The Corn Is Green Critique – A Heart-Warming Inspirational Praise of High School Education | Theater
IIt would be easy to dismiss this revival of Emlyn Williams’ semi-autobiographical drama as an example of post-lockdown “comfort theatre.” First presented in the West End in 1938, this tale of a talented Welsh miner’s son and his inspiring teacher is steeped in sentimentality and tweeness. There is even a singing choir of miners whose presence seems orchestrated to draw on our emotions. But if he is viewing comfort, it is undeniably clever, touching and extremely entertaining.
At its center is impoverished and illiterate Morgan Evans (Iwan Davies), whose teacher, Miss Moffat (Nicola Walker) takes him “through the wall” of his limited horizons and into Oxford University. Evans is a Billy Elliot of the Valleys, in a way, although the indomitable Miss Moffatt gives him lessons in Greek and Latin instead of dancing.
Williams’ story may be sentimentalized but deserves to be remembered as a social history of the most inflexible days of British class privilege, and also of how generations of working-class schoolchildren broke through class barriers through a high school education.
Dominic Cooke’s revival deploys an offbeat theatrical device in which the playwright, Williams (Gareth David-Lloyd), is a character on stage who builds his story in front of the audience. This device can’t quite hide the old-fashioned nature of the story or dampen its sentimentality, but it does bring in smart humor and is alluring on its own.
The drama begins with an initially empty stage in a game of self-aware pretend play, though Ultz’s set design gradually regains its playfulness. There’s Christopher Shutt’s crisp, hammered-out sound effects instead of props or set at the start — creaking for non-existent doors that open as characters take the stage; the sound of a spoon in a porcelain cup when a character drinks from an invisible cup of tea. Actors never leave when exiting a stage but sit with their backs to the audience on the stage floor.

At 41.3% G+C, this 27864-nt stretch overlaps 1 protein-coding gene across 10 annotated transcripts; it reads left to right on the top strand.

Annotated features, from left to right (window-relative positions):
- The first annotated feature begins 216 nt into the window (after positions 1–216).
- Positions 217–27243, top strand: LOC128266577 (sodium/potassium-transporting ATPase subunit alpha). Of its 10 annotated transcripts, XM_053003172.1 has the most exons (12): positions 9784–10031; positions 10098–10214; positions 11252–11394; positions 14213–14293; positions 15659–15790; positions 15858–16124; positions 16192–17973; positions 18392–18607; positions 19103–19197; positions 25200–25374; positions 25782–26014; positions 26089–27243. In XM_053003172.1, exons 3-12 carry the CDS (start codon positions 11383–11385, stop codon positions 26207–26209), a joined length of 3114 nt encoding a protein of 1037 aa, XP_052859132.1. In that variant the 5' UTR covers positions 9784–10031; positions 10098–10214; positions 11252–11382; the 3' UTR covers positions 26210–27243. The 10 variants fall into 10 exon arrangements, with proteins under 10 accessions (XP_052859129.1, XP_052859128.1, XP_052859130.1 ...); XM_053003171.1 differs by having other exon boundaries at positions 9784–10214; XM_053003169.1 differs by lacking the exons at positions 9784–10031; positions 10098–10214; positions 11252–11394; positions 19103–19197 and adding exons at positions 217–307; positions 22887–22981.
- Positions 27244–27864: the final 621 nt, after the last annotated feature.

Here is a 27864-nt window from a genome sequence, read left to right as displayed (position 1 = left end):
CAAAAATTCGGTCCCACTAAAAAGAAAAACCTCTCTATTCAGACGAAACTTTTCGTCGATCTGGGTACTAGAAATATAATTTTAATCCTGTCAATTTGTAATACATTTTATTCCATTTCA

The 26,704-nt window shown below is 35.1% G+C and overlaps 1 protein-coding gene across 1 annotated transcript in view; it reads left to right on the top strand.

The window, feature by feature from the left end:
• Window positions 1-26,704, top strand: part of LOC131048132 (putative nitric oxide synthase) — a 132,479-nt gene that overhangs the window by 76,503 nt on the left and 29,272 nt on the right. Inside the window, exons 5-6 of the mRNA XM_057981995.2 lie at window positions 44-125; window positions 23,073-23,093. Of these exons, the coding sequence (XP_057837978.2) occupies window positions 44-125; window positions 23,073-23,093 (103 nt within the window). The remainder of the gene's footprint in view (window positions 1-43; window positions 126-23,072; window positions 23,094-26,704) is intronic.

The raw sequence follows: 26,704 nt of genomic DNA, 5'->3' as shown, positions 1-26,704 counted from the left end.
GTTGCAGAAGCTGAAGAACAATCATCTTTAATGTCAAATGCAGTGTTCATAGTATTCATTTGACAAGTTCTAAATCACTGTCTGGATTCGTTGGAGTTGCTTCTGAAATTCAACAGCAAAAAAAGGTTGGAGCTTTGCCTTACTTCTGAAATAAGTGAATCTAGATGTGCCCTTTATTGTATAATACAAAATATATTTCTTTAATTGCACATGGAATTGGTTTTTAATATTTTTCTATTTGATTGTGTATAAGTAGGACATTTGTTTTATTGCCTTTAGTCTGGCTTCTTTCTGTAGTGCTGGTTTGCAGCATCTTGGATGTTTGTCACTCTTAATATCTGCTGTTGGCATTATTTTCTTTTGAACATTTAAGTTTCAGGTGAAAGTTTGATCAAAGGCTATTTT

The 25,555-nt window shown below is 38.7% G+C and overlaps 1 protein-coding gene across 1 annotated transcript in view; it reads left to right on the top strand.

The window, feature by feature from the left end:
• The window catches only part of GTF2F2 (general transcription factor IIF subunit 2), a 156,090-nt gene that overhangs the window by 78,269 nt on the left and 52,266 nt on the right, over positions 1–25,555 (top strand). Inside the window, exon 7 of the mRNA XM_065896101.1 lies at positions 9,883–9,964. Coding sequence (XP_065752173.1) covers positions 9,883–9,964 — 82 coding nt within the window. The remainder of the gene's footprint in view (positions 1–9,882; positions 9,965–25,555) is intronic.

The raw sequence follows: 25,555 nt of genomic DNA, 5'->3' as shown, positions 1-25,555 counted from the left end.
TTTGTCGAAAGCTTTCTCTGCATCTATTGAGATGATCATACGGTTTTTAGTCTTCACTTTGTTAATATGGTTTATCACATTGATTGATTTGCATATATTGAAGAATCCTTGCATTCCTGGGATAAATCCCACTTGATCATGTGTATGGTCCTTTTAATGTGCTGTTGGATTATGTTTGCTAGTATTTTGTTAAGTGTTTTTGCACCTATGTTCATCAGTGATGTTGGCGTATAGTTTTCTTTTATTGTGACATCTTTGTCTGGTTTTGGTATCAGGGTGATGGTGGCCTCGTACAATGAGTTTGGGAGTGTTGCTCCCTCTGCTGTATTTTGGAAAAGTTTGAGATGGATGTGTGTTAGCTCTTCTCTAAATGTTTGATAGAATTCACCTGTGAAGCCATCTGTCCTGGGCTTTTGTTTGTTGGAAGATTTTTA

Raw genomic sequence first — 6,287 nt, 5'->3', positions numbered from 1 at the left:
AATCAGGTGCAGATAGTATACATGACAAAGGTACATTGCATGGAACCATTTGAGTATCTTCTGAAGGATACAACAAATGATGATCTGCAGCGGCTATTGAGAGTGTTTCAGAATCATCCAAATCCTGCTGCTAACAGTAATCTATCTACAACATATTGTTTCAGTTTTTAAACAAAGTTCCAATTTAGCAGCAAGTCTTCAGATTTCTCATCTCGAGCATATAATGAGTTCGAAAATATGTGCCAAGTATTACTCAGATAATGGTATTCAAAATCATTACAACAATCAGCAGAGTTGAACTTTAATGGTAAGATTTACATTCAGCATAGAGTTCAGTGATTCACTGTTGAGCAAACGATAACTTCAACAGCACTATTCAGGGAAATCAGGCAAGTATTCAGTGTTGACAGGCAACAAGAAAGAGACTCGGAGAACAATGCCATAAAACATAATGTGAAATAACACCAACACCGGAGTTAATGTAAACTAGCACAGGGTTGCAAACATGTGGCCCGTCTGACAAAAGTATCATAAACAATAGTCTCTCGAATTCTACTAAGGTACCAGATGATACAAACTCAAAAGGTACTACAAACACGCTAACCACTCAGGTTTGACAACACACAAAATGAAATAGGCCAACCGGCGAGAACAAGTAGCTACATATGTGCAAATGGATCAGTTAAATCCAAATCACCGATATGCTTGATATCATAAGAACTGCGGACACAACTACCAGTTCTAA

There are other edgy elements, such as the sooty faces of the chorus, which are uncannily reminiscent of blackface and point to the otherness of working-class lives.
Cooke’s direction is extremely well-paced and all the performers have impeccable comedic timing. Walker is pleasing to the eye, both in his angry exchanges with the haughty Squire (perfectly stupid Rufus Wright), which provide bubbly satire, and in his initially brusque attitude towards Davies’ meek and laconic Evans.
Miss Moffat is a bold, bossy, self-proclaimed spinster with heaps of no-frills charm. “I never spoke to a man without wanting to break his ears,” she says. She is a Henry Higgins figure, but develops darker undertones. There’s a zealous focus on the star student (she calls him ‘my little pony’) whom she’s training for Oxford, but she sends depressed young Bessie (Saffron Coomber, sublime) to a life of service, writing her off as “one of my failures” because she doesn’t excel in class.
Miss Moffat has developed the potential for tyranny when a drunk Evans confronts her about her autocratic and insensitive style of pedagogy. It’s a shame the play doesn’t expand on this further, but quickly irons out the tension between them and returns to the plain and simple narrative that Evans wants to improve. Their collapse showed otherwise, and he speaks poignantly of his desire not to be a bookish oddity in his muscular, working-class pit town, but to fit in.
Our hearts soar and melt, however, as the talented Evans heads towards a happy ending, and there are some lovely, hearty laughs along the way. This revival reminds us that old stories, when they are good, remain so, however full of nostalgia they may be.